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A true American original is brought to life in this rich and lively portrait of Pete Seeger, who, with his musical grace and inextinguishable passion for social justice, transformed folk singing into a high form of peaceful protest in the second half of the twentieth century. Drawing on his extensive talks with Seeger, New Yorker writer Alec Wilkinson lets us experience the man’s unique blend of independence and commitment, charm, courage, energy, and belief in human equality and American democracy.
We see Seeger instilled with a love of music by his parents, both classically trained musicians; as a teenager, hearing real folk music for the first time; and as a young man, singing with Woody Guthrie and with the Weavers. We learn of his harassment by the government for his political beliefs and his testimony before the House Un-American Activities Committee in 1949. And we follow his engagement with civil rights, the peace movement, and the environment—especially his work saving the Hudson River and building the ship Clearwater. He talks ardently about his own music and that of others, and about the power of music to connect people and bind them to a cause. Finally, we meet Toshi, his wife of nearly sixty years, and members of his family, at the house he built on a mountainside in upstate New York.
The Protest Singer is as spirited and captivating as its subject—an American icon, celebrating his ninetieth birthday.
“Wilkinson gives us a vivid sense of Seeger [in] this sweet, short volume . . . A beautiful, honest portrait of a man who has found a way to subsist off art.” –David Gura, Los Angeles Times
“[A] laser-sharp portrait of an artist and activist who has changed the lives of Bob Dylan, Bruce Springsteen and millions of people who have lifted their voices to join him in song.” –Alan Light, The New York Times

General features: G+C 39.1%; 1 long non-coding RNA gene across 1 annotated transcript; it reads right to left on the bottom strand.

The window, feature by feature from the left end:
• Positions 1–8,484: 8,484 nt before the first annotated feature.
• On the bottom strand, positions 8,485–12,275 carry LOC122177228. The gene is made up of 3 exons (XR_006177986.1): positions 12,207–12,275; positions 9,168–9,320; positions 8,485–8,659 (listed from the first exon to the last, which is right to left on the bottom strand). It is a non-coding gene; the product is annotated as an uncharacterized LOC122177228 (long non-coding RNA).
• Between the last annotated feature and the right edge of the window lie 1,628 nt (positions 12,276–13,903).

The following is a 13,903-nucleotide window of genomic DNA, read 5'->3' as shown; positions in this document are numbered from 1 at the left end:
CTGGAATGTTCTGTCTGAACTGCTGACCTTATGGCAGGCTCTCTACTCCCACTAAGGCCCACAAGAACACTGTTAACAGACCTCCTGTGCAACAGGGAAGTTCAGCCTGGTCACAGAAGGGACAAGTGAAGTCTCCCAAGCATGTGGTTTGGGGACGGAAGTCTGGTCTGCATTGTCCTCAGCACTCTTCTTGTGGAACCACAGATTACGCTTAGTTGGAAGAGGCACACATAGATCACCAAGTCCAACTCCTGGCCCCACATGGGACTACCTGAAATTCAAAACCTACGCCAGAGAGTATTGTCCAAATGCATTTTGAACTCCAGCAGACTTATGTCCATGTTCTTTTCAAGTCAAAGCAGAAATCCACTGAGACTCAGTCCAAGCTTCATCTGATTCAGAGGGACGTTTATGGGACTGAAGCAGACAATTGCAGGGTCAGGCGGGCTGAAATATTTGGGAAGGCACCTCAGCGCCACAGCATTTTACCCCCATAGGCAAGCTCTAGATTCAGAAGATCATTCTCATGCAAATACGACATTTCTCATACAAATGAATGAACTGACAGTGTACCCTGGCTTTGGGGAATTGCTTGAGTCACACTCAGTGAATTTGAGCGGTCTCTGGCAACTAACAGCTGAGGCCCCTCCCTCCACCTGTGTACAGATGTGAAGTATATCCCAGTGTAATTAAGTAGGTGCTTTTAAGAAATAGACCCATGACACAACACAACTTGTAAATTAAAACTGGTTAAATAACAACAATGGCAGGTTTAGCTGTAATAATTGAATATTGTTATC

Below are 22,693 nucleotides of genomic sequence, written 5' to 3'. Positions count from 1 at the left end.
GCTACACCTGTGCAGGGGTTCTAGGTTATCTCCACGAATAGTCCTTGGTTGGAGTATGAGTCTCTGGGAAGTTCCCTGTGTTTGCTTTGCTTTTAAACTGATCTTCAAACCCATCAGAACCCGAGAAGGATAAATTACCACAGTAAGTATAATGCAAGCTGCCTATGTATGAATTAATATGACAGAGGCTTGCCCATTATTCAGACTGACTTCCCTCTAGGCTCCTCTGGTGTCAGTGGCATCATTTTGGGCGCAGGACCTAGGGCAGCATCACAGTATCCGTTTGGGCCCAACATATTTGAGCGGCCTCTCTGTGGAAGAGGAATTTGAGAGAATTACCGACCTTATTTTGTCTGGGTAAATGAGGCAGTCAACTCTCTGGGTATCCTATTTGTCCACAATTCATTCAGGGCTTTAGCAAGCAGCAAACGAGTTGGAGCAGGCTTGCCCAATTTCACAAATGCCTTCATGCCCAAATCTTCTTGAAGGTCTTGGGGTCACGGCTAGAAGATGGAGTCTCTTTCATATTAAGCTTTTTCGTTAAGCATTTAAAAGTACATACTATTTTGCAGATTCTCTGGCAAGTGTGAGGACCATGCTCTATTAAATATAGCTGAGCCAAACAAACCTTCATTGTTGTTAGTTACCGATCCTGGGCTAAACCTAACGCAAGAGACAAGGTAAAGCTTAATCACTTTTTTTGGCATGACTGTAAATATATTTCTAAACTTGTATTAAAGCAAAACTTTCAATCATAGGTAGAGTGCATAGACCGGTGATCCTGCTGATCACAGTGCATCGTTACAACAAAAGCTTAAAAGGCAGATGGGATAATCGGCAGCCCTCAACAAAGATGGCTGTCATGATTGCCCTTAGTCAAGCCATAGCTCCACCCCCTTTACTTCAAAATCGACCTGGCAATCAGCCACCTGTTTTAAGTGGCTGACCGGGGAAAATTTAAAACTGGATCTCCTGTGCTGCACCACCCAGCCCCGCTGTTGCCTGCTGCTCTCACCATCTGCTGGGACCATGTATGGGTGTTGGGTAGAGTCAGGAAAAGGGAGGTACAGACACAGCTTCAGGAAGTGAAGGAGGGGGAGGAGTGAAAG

“A slim, lucid volume that, despite its quick pace and casual tone, manages to engagingly pack in all the key twists and turn of Seeger’s very full life. Wilkinson also finds room to bring us on visits to Seeger’s Beacon, NY, home overlooking the Hudson River, where we observe him having lunch and bantering with Toshi, his wife of more than six decades, making syrup from tree sap he collected in buckets, and reflecting on his life’s meaning.” –Bill Beuttler, Boston Sunday Globe
“[Seeger’s] nine decades seem almost mythic, complete with a perfect origin story, trials, dangers, and big, quixotic inspirational victories–all of which are recounted engagingly.”–Sam Anderson, New York Magazine
“In crisp, elegant prose, Wilkinson outlines Seeger’s early life, his family’s influence upon his work, his activism for peace, civil rights and the environment, and his other friendships with legends such as Woody Guthrie. [His] plain-spoken poetry and consummately American style come through in Wilkinson’s book.” –Joyce Sáenz Harris, The Dallas Morning News
“Wilkinson . . . draws a picture of the folk singer not only by summoning up his history, public and private, but by giving us the man observed, in small swatches of manner and conversation.” –Peter Terzian, Newsday
“Almost hymn-like, with [scenes] that squeeze and amplify the heart.” –Karen R. Long, The Cleveland Plain Dealer
“Understated and compelling . . . an eloquent portrayal of Seeger’s faith in music to stir feelings that otherwise may have been repressed.” –Elizabeth Taylor, The Chicago Tribune